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02-16-2016, 11:39 PM   #16
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QuoteOriginally posted by ScooterMaxi Jim Quote
Pretty much all lenses are going to be decent at f/8 in the center, but the zoom is already pretty strong at the edges, and the Sigma leaves something to be desired. When not used for landscape, the wider apertures need to be considered.

At f/4 (wide open on the zoom, stopped down a stop on the Sigma), we have the zoom pretty far ahead - 2296 vs. 2063 in the center, 1959 vs. 1799 at the edge. The zoom sharpness actually peaks by f/5.6 at 24mm - which is unusual for a consumer zoom....
the o.p. specifically asked about landscape usage...

all of those numbers are from the k10d, where is the rez data from a modern camera? or from a ff camera?

well, for ff testing, we can look at what i guess is film in 1985, against a bunch of other 24mm lenses: http://www.kameradoktor.de/testsigma24.jpg

i can't read german, but i can see that the color bars on the sigma lens are taller than almost all of the other lenses translator please? lol

QuoteOriginally posted by ScooterMaxi Jim Quote
The CA is a concern, but easily addressed in raw conversion - particularly so because it is the yellow-blue variety.
no, even the easiest ca removal is never perfectly clean.

both the vignetting and the ca on that zoom will be worse on ff, i suspect that putting it on a 36mp camera is going to be a marginal situation.

QuoteOriginally posted by ScooterMaxi Jim Quote
Many of newer Sigma lenses are very good, but the 24mm from the late '80s doesn't seem to rate all that well. It might "work" on FF digital, but I doubt the edges will be adequate for landscape at any aperture.
that's not what the color foto magazine test seems to indicate, and it definitely doesn't agree with the general consensus:

the lens has a 9.0 rating for sharpness here on the forum: Sigma 24mm F2.8 Super Wide II Lens Reviews - Sigma Lenses - Pentax Lens Review Database

the af version got a 9.6 rating for sharpness: Sigma 24mm F2.8 AF Super Wide II Lens Reviews - Sigma Lenses - Pentax Lens Review Database

the sharpness rating here is a 4.51 out of 5, from seventy reviewers: Sigma 24mm Super Wide II F2.8 A-mount alpha lens reviews

i compared the af version at f/8 on the a7r, full-width center crops, using my standard landscape shot, blow the test photo up to 100%: 24mm camera lens shootout, on the Sony a7R: first round

02-17-2016, 01:06 AM   #17
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If you're sure you're not going to use it then sell it. I love mine and regret not keeping the manual focus version when I bought the AF one. The AF version doesn't feel nearly as good when focusing manually.

I mainly use mine on film cameras where it's the widest lens I have (joint widest if you include the Minolta 24/2.8).
02-17-2016, 07:17 AM   #18
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The big thing is that the Sigma is small and goes down to f/2.8, something the zoom isn't and can 't

For that reason alone I think it's worth having if you, like me, like a versatile walkaround prime in just the right focal length for street and casual photography, with overall pretty good quality. If that's not your bag, and you only walk around with zooms, by all means sell it. Now's a good time to sell full frame lenses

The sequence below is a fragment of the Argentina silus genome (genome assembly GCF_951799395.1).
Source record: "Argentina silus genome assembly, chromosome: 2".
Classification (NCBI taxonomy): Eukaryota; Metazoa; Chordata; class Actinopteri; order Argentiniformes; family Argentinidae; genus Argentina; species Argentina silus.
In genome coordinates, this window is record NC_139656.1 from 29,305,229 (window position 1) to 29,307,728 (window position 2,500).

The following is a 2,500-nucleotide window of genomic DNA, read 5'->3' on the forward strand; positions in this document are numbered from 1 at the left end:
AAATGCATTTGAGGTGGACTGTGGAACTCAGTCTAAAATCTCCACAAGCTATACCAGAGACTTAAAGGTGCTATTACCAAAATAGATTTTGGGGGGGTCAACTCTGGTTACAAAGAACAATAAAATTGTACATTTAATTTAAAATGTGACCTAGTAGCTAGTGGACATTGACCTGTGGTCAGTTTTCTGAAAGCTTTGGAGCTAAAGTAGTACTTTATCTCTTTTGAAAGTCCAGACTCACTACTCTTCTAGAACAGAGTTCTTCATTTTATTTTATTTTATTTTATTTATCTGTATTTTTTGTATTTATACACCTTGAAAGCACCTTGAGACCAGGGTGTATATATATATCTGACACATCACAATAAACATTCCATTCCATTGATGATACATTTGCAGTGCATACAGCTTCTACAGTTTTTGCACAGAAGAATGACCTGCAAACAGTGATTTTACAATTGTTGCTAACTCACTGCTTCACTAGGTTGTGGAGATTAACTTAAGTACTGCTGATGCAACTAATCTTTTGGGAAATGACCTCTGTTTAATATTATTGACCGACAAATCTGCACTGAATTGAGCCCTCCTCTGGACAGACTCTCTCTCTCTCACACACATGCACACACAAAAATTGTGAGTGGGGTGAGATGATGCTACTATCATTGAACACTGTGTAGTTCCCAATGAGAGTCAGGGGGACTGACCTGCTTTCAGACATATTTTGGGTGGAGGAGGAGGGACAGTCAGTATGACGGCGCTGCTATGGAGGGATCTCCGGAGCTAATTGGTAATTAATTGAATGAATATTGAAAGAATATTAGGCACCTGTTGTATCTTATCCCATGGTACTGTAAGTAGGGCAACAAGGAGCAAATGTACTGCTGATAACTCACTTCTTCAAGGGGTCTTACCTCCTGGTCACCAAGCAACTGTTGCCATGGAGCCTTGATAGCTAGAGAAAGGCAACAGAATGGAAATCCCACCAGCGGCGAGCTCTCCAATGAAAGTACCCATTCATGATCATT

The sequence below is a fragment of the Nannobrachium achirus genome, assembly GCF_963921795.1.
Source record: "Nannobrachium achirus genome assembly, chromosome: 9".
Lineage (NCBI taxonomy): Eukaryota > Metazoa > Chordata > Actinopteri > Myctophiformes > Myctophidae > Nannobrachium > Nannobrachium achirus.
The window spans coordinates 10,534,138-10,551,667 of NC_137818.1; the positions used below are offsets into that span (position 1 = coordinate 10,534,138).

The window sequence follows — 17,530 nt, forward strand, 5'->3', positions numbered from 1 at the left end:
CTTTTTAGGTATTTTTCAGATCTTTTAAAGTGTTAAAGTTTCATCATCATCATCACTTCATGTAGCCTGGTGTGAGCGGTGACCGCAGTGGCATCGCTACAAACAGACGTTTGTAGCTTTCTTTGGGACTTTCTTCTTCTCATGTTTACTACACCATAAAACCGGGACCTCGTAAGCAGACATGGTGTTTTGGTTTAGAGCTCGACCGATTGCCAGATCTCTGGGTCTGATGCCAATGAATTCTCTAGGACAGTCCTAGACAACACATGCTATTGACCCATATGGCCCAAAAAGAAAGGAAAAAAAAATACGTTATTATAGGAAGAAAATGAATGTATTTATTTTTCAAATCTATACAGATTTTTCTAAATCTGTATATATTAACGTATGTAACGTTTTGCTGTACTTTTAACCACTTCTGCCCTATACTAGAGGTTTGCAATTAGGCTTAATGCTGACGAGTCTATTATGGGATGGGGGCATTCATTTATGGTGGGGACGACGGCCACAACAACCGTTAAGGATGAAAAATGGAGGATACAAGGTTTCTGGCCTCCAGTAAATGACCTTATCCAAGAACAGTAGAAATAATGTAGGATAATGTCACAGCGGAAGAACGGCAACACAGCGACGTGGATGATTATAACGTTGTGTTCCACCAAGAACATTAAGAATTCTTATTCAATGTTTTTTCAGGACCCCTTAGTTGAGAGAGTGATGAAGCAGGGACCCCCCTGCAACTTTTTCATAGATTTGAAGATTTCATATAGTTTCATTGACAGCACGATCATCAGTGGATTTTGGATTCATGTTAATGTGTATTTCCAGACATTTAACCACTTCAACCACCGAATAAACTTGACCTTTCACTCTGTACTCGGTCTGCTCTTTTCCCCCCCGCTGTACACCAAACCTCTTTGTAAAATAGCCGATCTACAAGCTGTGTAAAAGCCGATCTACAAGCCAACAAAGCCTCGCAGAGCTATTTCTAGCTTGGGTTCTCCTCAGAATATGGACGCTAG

02-17-2016, 10:33 AM   #19
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QuoteOriginally posted by osv Quote
the o.p. specifically asked about landscape usage...

all of those numbers are from the k10d, where is the rez data from a modern camera? or from a ff camera?

well, for ff testing, we can look at what i guess is film in 1985, against a bunch of other 24mm lenses: http://www.kameradoktor.de/testsigma24.jpg

i can't read german, but i can see that the color bars on the sigma lens are taller than almost all of the other lenses translator please? lol



no, even the easiest ca removal is never perfectly clean.

both the vignetting and the ca on that zoom will be worse on ff, i suspect that putting it on a 36mp camera is going to be a marginal situation.



that's not what the color foto magazine test seems to indicate, and it definitely doesn't agree with the general consensus:

the lens has a 9.0 rating for sharpness here on the forum: Sigma 24mm F2.8 Super Wide II Lens Reviews - Sigma Lenses - Pentax Lens Review Database

the af version got a 9.6 rating for sharpness: Sigma 24mm F2.8 AF Super Wide II Lens Reviews - Sigma Lenses - Pentax Lens Review Database

the sharpness rating here is a 4.51 out of 5, from seventy reviewers: Sigma 24mm Super Wide II F2.8 A-mount alpha lens reviews

i compared the af version at f/8 on the a7r, full-width center crops, using my standard landscape shot, blow the test photo up to 100%: 24mm camera lens shootout, on the Sony a7R: first round
I would have to guess (educatedly) that quality control is a huge factor in the variance of the Sigma lenses from that era and how they are rated, but the Photozone tests you quoted clearly show that the Pentax sample is far sharper than the Sigma sample when you look at the full set of scores. (Few people shoot the 24mm FoV on crop only as a landscape lens; and the numbers for the DA at 24 are best at f/5.6 so shooting the lens at f/8 is not ideal even for landscape work.)

As an owner of the DA, I have found the CA correction to be easy and good and not as significant as the raw numbers would indicate, but I agree with you that CA is always an issue and is never perfectly correctable - and that is exactly why I agreed that it is a valid "concern." For sure the DA would be nearly useless on FF - no question about that...